These are my personal recommendations when stripping your westies coat.  The entire time he is on the table try to make him stand up. If he sits lift the rear and say, “no, stand”. When he is trained to stand on the table you will have an easier time. Remember hair-pulling is only removing the dead hair and should not hurt the dog. Some areas are sensitive when he lets you know that you are working in a sensitive area, work a little and then move to another less sensitive area but later come back to the sensitive area and do some more. NEVER stop all work when he creates a fuss and seems impossible …if he learns that when I fuss she (he) quits he will repeat this learned behavior. They are extremely smart and can out smart many humans.  I have spent time with a number of westies on the table from when they were puppies. If your westie at an early age is accustomed to being on the table and also hand stripping the task is so much easier. Another consideration is the texture of the westie coat, if your westie has a soft coat the work will be difficult. Westies with a soft coat are just about impossible to hand strip and without a doubt a lot more work. I have seen soft coat made a little harder thru the process of hand stripping. But it is a hard coat with coarse outer hairs and soft under coat that is considered “correct”. This type of coat is much easier to hand strip.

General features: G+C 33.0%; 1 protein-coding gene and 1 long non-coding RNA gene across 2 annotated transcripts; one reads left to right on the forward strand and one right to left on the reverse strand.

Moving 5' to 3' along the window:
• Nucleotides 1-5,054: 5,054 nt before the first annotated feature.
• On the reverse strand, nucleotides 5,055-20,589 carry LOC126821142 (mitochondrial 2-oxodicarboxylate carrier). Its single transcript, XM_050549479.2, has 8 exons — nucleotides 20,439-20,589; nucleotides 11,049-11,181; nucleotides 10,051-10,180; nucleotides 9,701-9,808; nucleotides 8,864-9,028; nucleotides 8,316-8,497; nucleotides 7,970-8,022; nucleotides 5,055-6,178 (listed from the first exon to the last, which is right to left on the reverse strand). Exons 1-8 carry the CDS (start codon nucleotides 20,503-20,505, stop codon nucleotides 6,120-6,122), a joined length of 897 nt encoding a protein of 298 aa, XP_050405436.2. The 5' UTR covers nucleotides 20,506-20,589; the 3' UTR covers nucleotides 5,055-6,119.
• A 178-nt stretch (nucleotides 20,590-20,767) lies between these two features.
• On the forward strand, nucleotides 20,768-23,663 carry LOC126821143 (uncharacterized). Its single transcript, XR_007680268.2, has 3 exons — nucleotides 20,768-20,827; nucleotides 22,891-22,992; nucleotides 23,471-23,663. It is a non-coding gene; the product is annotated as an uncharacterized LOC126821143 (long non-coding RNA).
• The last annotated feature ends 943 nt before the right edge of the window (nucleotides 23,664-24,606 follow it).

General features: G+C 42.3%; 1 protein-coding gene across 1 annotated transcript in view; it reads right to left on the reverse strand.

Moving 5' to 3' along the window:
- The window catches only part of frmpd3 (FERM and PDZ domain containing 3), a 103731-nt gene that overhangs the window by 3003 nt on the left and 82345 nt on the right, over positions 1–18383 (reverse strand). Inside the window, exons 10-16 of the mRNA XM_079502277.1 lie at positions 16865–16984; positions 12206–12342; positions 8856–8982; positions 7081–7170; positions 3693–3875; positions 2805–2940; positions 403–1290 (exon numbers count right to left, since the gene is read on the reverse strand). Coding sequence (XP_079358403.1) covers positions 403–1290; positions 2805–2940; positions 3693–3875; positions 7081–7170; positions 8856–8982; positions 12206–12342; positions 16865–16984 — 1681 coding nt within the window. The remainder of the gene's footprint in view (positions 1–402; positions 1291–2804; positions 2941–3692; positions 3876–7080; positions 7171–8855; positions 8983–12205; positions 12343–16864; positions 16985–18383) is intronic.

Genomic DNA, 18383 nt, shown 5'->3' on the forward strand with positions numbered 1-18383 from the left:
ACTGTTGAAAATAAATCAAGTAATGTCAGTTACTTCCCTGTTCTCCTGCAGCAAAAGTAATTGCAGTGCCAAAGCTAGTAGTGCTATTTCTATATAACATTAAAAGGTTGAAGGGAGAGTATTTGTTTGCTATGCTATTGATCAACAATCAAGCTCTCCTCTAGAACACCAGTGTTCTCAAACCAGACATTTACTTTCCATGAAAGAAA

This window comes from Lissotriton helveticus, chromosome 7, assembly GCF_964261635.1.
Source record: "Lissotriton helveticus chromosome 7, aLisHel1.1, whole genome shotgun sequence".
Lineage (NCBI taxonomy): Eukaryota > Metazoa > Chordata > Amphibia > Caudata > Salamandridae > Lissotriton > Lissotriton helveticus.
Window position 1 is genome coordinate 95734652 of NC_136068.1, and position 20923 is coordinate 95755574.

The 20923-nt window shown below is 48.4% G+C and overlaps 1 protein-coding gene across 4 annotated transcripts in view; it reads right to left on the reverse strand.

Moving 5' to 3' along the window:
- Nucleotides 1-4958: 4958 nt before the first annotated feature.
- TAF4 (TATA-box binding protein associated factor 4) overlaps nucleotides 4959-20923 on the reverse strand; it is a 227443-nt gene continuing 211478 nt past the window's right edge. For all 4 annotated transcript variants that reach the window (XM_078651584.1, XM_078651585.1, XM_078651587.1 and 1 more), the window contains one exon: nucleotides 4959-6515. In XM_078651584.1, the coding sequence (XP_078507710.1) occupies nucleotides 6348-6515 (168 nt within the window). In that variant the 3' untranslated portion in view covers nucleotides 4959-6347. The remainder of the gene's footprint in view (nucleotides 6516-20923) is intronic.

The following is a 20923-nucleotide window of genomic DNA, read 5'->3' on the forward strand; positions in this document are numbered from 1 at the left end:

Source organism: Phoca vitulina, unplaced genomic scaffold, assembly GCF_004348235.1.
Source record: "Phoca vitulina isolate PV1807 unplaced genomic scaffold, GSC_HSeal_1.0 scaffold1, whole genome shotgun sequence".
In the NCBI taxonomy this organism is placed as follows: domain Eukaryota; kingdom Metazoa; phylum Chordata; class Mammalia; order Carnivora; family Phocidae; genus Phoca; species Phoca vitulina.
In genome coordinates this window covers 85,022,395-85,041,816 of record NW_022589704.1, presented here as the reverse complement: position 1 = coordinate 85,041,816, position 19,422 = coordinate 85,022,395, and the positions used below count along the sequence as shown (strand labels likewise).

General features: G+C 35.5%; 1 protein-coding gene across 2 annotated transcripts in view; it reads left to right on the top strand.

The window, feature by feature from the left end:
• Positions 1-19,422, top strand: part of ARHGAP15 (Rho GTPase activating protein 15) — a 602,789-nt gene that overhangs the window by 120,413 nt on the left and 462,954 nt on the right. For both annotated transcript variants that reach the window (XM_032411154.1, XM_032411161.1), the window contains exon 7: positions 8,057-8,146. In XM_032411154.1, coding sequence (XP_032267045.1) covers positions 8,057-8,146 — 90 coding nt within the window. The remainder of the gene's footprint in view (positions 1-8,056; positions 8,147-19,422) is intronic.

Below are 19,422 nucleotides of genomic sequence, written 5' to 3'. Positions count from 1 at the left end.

When removing or stripping hair you want to remember you are pulling out the longer hairs and always pulling in the direction the hair grows. If you start pulling sideways the hair will develop a curl. I made this mistake and learned the hard way. The main areas that need work every week are the jacket, the chest and tail. The hair length on the tail and chest are the shortest. So common sense tells you to maintain hair at that length it is worked on often. Now both of these areas could be called sensitive. So what I do is work on the Jacket (the hair on the back which is generally not as sensitive. Pull for a while and then brush. Brushing is so important. Try to find time everyday to brush his coat…dog really love this. I have spent many evenings working on my dogs on the grooming table. I enjoy the time with the dogs and they seem to also enjoy the one on one time with me. Many times I have had a dog fall asleep on the table while I was working. Please don’t think stripping the coat is a cruel thing to do to a terrier. They will allow you to do this and maybe enjoy it if trained. Like any thing you set out to teach your dog start slow make each session on the table end positively.